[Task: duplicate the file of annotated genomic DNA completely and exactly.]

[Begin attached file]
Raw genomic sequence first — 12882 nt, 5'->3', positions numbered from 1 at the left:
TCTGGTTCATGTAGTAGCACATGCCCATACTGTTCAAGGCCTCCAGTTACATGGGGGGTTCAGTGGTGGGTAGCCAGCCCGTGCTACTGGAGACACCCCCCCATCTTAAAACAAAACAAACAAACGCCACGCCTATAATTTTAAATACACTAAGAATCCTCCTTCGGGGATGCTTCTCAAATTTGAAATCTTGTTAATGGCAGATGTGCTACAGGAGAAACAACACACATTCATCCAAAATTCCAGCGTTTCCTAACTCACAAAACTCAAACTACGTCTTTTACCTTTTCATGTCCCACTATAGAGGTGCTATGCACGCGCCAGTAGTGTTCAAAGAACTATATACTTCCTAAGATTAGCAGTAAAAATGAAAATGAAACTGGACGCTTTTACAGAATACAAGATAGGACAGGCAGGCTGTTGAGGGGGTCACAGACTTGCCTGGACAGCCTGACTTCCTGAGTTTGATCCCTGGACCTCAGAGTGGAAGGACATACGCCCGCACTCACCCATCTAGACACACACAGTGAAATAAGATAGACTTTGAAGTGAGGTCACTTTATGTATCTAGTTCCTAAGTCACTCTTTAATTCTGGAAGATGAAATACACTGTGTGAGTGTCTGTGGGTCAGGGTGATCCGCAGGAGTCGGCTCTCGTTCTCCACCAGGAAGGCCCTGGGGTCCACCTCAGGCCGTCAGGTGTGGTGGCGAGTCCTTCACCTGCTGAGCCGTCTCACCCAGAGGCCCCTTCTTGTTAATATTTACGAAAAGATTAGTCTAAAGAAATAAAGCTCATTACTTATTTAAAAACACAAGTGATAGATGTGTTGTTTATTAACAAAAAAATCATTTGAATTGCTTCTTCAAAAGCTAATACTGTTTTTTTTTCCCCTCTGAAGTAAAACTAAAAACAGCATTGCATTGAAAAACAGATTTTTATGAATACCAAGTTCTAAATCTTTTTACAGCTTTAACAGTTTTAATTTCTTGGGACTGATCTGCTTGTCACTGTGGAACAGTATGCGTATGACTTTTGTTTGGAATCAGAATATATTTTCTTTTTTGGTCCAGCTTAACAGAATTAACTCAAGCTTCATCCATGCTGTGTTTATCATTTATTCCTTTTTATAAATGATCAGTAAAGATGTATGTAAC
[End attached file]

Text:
Raw genomic sequence first — 12882 nt, 5'->3', positions numbered from 1 at the left:
TCTGGTTCATGTAGTAGCACATGCCCATACTGTTCAAGGCCTCCAGTTACATGGGGGGTTCAGTGGTGGGTAGCCAGCCCGTGCTACTGGAGACACCCCCCCATCTTAAAACAAAACAAACAAACGCCACGCCTATAATTTTAAATACACTAAGAATCCTCCTTCGGGGATGCTTCTCAAATTTGAAATCTTGTTAATGGCAGATGTGCTACAGGAGAAACAACACACATTCATCCAAAATTCCAGCGTTTCCTAACTCACAAAACTCAAACTACGTCTTTTACCTTTTCATGTCCCACTATAGAGGTGCTATGCACGCGCCAGTAGTGTTCAAAGAACTATATACTTCCTAAGATTAGCAGTAAAAATGAAAATGAAACTGGACGCTTTTACAGAATACAAGATAGGACAGGCAGGCTGTTGAGGGGGTCACAGACTTGCCTGGACAGCCTGACTTCCTGAGTTTGATCCCTGGACCTCAGAGTGGAAGGACATACGCCCGCACTCACCCATCTAGACACACACAGTGAAATAAGATAGACTTTGAAGTGAGGTCACTTTATGTATCTAGTTCCTAAGTCACTCTTTAATTCTGGAAGATGAAATACACTGTGTGAGTGTCTGTGGGTCAGGGTGATCCGCAGGAGTCGGCTCTCGTTCTCCACCAGGAAGGCCCTGGGGTCCACCTCAGGCCGTCAGGTGTGGTGGCGAGTCCTTCACCTGCTGAGCCGTCTCACCCAGAGGCCCCTTCTTGTTAATATTTACGAAAAGATTAGTCTAAAGAAATAAAGCTCATTACTTATTTAAAAACACAAGTGATAGATGTGTTGTTTATTAACAAAAAAATCATTTGAATTGCTTCTTCAAAAGCTAATACTGTTTTTTTTTCCCCTCTGAAGTAAAACTAAAAACAGCATTGCATTGAAAAACAGATTTTTATGAATACCAAGTTCTAAATCTTTTTACAGCTTTAACAGTTTTAATTTCTTGGGACTGATCTGCTTGTCACTGTGGAACAGTATGCGTATGACTTTTGTTTGGAATCAGAATATATTTTCTTTTTTGGTCCAGCTTAACAGAATTAACTCAAGCTTCATCCATGCTGTGTTTATCATTTATTCCTTTTTATAAATGATCAGTAAAGATGTATGTAAC